Published in The History of Parliament: the House of Commons 1715-1754, ed. R. Sedgwick, 1970
Available from Boydell and Brewer

Background Information

Right of Election:

in the freemen

Number of voters:

320 in 1741


2 Jan. 1716VAUGHAN re-elected after appointment to office 
4 Jan. 1725JAMES PHILLIPS vice Vaughan, deceased 
11 Sept. 1727ARTHUR BEVAN62
 James Phillips85
13 May 1734ARTHUR BEVAN 
18 May 1741JOHN PHILIPPS208
 Griffith Philipps112
3 Jan. 1745PHILIPPS re-elected after appointment to office 
22 Nov. 1751GRIFFITH PHILIPPS vice Mathews, deceased 

Main Article

For over a century the representation of Carmarthen was almost monopolized by the Vaughans of Golden Grove, Whigs, whose family represented it in most Parliaments from 1621. This hegemony came to an end with the death in 1724 of Richard Vaughan, who had held the seat since 1685. He was succeeded by James Phillips, the son of a local alderman, who was defeated in 1727 by Arthur Bevan, recorder of the borough. Phillips petitioned but gave up when the House of Commons decided that the right of election was in the freemen, rejecting a motion that it was also in the inhabitants.1 The corporation records show a split in the common council between the supporters of Phillips, a Tory, who died in 1730, and Bevan, a Whig, who was re-elected unopposed in 1734.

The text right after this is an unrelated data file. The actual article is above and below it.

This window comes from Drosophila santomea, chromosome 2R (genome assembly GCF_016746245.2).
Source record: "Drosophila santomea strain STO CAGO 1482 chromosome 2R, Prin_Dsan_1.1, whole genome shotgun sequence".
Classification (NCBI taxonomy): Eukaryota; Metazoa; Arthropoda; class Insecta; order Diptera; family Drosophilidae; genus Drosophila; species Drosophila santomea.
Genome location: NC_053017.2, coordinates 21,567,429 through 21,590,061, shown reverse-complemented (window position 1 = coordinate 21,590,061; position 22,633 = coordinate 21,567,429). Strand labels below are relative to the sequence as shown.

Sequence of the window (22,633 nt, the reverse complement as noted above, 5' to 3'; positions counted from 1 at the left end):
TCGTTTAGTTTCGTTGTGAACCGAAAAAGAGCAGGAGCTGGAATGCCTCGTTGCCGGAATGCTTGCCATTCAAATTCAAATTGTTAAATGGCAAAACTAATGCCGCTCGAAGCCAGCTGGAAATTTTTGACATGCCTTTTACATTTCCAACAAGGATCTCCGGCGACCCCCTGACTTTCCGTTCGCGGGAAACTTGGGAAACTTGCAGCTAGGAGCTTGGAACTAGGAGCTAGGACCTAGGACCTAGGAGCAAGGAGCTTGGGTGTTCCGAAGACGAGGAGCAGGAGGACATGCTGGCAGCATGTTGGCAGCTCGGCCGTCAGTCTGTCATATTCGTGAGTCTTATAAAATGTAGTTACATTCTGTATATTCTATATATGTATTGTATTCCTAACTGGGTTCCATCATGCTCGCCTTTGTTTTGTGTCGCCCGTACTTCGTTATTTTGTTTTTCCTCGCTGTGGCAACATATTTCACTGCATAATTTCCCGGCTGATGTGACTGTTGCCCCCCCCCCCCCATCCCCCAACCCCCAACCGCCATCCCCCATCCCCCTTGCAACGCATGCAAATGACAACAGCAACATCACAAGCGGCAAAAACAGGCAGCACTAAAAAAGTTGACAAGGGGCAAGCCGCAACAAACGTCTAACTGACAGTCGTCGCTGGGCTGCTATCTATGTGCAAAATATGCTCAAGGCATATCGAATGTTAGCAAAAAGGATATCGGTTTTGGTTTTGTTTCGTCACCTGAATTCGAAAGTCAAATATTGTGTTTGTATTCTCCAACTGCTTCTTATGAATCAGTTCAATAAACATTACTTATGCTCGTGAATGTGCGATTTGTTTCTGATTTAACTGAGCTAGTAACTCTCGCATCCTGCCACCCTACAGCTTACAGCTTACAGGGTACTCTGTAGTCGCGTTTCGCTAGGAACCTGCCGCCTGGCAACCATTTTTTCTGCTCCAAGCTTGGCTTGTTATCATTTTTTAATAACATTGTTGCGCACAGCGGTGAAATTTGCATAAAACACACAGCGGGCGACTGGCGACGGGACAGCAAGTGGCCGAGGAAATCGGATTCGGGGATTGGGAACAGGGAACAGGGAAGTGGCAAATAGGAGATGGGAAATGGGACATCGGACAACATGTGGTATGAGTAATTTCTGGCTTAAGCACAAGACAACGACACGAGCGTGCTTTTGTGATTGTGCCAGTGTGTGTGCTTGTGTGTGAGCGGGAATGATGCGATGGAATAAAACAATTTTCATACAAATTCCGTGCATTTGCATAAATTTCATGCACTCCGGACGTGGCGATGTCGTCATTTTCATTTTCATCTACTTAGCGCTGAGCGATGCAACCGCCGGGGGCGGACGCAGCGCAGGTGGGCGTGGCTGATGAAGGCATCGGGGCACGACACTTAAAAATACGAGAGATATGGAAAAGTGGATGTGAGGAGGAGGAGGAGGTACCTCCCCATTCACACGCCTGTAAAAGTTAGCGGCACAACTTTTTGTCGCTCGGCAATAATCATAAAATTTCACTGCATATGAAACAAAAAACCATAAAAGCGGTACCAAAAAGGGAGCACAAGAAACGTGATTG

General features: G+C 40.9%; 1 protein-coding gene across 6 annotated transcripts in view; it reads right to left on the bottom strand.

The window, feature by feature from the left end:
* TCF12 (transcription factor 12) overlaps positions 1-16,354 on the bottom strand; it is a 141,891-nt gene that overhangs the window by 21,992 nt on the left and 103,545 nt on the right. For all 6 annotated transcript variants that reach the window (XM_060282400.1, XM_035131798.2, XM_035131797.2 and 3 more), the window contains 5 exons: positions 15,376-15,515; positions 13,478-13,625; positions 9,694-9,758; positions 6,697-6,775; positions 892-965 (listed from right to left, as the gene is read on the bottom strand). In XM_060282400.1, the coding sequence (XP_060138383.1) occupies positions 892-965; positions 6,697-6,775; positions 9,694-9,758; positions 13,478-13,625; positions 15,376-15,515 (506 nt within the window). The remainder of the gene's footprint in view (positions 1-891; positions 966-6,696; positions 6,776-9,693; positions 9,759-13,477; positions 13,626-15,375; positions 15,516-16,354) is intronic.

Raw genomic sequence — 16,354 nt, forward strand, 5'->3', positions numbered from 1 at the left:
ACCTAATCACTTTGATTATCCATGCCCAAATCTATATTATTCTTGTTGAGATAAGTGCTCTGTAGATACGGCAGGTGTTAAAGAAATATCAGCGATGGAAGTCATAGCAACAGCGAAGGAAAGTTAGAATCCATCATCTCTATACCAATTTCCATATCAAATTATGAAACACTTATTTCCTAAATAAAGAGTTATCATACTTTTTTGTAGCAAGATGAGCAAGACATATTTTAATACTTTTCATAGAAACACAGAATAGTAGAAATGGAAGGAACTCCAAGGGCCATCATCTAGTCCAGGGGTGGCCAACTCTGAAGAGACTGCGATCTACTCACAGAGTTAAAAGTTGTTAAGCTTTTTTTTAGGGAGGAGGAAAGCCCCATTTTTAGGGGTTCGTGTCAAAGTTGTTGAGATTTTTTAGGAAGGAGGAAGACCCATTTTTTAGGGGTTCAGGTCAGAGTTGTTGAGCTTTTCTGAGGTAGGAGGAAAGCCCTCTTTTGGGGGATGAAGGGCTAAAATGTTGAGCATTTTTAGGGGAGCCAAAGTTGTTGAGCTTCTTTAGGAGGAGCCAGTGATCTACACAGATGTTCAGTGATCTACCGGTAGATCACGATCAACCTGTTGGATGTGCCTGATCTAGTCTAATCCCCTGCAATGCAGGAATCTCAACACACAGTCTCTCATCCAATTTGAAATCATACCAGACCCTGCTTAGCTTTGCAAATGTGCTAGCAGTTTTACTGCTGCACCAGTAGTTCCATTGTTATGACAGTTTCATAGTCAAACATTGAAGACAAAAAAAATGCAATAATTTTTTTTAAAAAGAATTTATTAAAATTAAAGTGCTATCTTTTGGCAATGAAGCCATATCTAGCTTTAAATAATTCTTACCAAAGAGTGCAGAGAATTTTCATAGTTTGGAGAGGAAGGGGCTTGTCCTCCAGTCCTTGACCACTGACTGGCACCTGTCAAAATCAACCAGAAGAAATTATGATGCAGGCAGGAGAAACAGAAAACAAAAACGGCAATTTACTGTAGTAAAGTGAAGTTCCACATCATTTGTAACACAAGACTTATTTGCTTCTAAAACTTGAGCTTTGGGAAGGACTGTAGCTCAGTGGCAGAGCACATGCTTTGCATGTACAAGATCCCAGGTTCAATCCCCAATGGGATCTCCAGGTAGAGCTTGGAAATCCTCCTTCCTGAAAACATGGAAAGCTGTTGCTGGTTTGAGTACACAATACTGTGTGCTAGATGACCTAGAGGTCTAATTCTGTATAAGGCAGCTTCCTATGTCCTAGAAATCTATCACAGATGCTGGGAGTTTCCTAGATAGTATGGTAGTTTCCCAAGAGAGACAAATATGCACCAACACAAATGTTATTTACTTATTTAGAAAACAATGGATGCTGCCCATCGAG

Between 1738 and 1740, 200 new freemen were admitted, by means of whom in 1741 John Philipps of Picton Castle, the head of the south-west Wales Tories, defeated Griffith Philipps, a local Whig.2 Griffith Philipps petitioned but withdrew his petition on 3 Feb. 1743, apparently as part of a general compromise, since petitions relating to Pembroke county and boroughs, and Haverfordwest were all withdrawn on the same day.3

At the corporation election of 1746 each side elected a mayor and two sheriffs, with the result that for the next eighteen years there were two rival corporations, one Tory, controlled by Philipps of Picton Castle, the other Whig, controlled by Griffith Philipps, each claiming to be the legal one. The election writs were sent to the Whig corporation, thus enabling Griffith Philipps in 1747 to return Admiral Mathews, on whose death in 1751 he returned himself unopposed.4 The 2nd Lord Egmont wrote of Carmarthen in his electoral survey, c. 1749-50:

I hear Sir John Philips is entirely lost here which is not bad. That one Griffith Williams or Philips a Whig but not well with the Pelhams has the leading interest. He should be early applied to.

Author: Peter D.G. Thomas


  • 1. CJ, xxi. 40-41, 90, 94, 96.
  • 2. J. E. Lloyd, Carm. ii. 33-36.
  • 3. CJ, xxiv. 28, 340, 403-4.
  • 4. Lloyd, loc. cit.